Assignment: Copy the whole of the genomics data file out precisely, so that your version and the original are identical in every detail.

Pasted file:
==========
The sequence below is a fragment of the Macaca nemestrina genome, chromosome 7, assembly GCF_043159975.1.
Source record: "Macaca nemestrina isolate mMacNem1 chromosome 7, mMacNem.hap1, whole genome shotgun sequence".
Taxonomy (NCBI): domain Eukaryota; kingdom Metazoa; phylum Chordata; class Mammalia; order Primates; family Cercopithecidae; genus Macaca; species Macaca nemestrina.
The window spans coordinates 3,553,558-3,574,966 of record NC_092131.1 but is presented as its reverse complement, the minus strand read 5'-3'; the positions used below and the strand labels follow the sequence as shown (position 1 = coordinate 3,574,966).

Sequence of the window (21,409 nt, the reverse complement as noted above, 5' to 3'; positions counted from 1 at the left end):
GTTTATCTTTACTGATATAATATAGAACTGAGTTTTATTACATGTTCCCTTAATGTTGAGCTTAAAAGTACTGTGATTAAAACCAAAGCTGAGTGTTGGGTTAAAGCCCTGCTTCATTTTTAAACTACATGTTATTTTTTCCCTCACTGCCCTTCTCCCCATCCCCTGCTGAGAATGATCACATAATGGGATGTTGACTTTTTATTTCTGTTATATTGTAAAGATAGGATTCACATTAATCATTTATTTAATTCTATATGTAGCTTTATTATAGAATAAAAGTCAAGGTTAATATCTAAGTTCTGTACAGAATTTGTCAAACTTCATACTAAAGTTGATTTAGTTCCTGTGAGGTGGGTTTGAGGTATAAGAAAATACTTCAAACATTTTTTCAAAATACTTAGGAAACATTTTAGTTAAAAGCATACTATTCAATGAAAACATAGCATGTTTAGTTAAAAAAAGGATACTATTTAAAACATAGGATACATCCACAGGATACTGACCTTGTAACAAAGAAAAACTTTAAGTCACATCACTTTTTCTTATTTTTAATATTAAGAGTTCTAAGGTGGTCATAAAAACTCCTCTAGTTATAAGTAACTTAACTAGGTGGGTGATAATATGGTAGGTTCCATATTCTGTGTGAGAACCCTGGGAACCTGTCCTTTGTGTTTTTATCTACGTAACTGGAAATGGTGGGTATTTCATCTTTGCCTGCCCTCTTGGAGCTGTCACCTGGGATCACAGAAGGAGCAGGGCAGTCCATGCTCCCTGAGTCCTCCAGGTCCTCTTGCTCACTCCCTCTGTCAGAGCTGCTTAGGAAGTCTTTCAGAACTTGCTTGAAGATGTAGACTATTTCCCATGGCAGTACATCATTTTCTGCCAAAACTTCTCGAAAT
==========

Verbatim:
The sequence below is a fragment of the Macaca nemestrina genome, chromosome 7, assembly GCF_043159975.1.
Source record: "Macaca nemestrina isolate mMacNem1 chromosome 7, mMacNem.hap1, whole genome shotgun sequence".
Taxonomy (NCBI): domain Eukaryota; kingdom Metazoa; phylum Chordata; class Mammalia; order Primates; family Cercopithecidae; genus Macaca; species Macaca nemestrina.
The window spans coordinates 3,553,558-3,574,966 of record NC_092131.1 but is presented as its reverse complement, the minus strand read 5'-3'; the positions used below and the strand labels follow the sequence as shown (position 1 = coordinate 3,574,966).

Sequence of the window (21,409 nt, the reverse complement as noted above, 5' to 3'; positions counted from 1 at the left end):
GTTTATCTTTACTGATATAATATAGAACTGAGTTTTATTACATGTTCCCTTAATGTTGAGCTTAAAAGTACTGTGATTAAAACCAAAGCTGAGTGTTGGGTTAAAGCCCTGCTTCATTTTTAAACTACATGTTATTTTTTCCCTCACTGCCCTTCTCCCCATCCCCTGCTGAGAATGATCACATAATGGGATGTTGACTTTTTATTTCTGTTATATTGTAAAGATAGGATTCACATTAATCATTTATTTAATTCTATATGTAGCTTTATTATAGAATAAAAGTCAAGGTTAATATCTAAGTTCTGTACAGAATTTGTCAAACTTCATACTAAAGTTGATTTAGTTCCTGTGAGGTGGGTTTGAGGTATAAGAAAATACTTCAAACATTTTTTCAAAATACTTAGGAAACATTTTAGTTAAAAGCATACTATTCAATGAAAACATAGCATGTTTAGTTAAAAAAAGGATACTATTTAAAACATAGGATACATCCACAGGATACTGACCTTGTAACAAAGAAAAACTTTAAGTCACATCACTTTTTCTTATTTTTAATATTAAGAGTTCTAAGGTGGTCATAAAAACTCCTCTAGTTATAAGTAACTTAACTAGGTGGGTGATAATATGGTAGGTTCCATATTCTGTGTGAGAACCCTGGGAACCTGTCCTTTGTGTTTTTATCTACGTAACTGGAAATGGTGGGTATTTCATCTTTGCCTGCCCTCTTGGAGCTGTCACCTGGGATCACAGAAGGAGCAGGGCAGTCCATGCTCCCTGAGTCCTCCAGGTCCTCTTGCTCACTCCCTCTGTCAGAGCTGCTTAGGAAGTCTTTCAGAACTTGCTTGAAGATGTAGACTATTTCCCATGGCAGTACATCATTTTCTGCCAAAACTTCTCGAAAT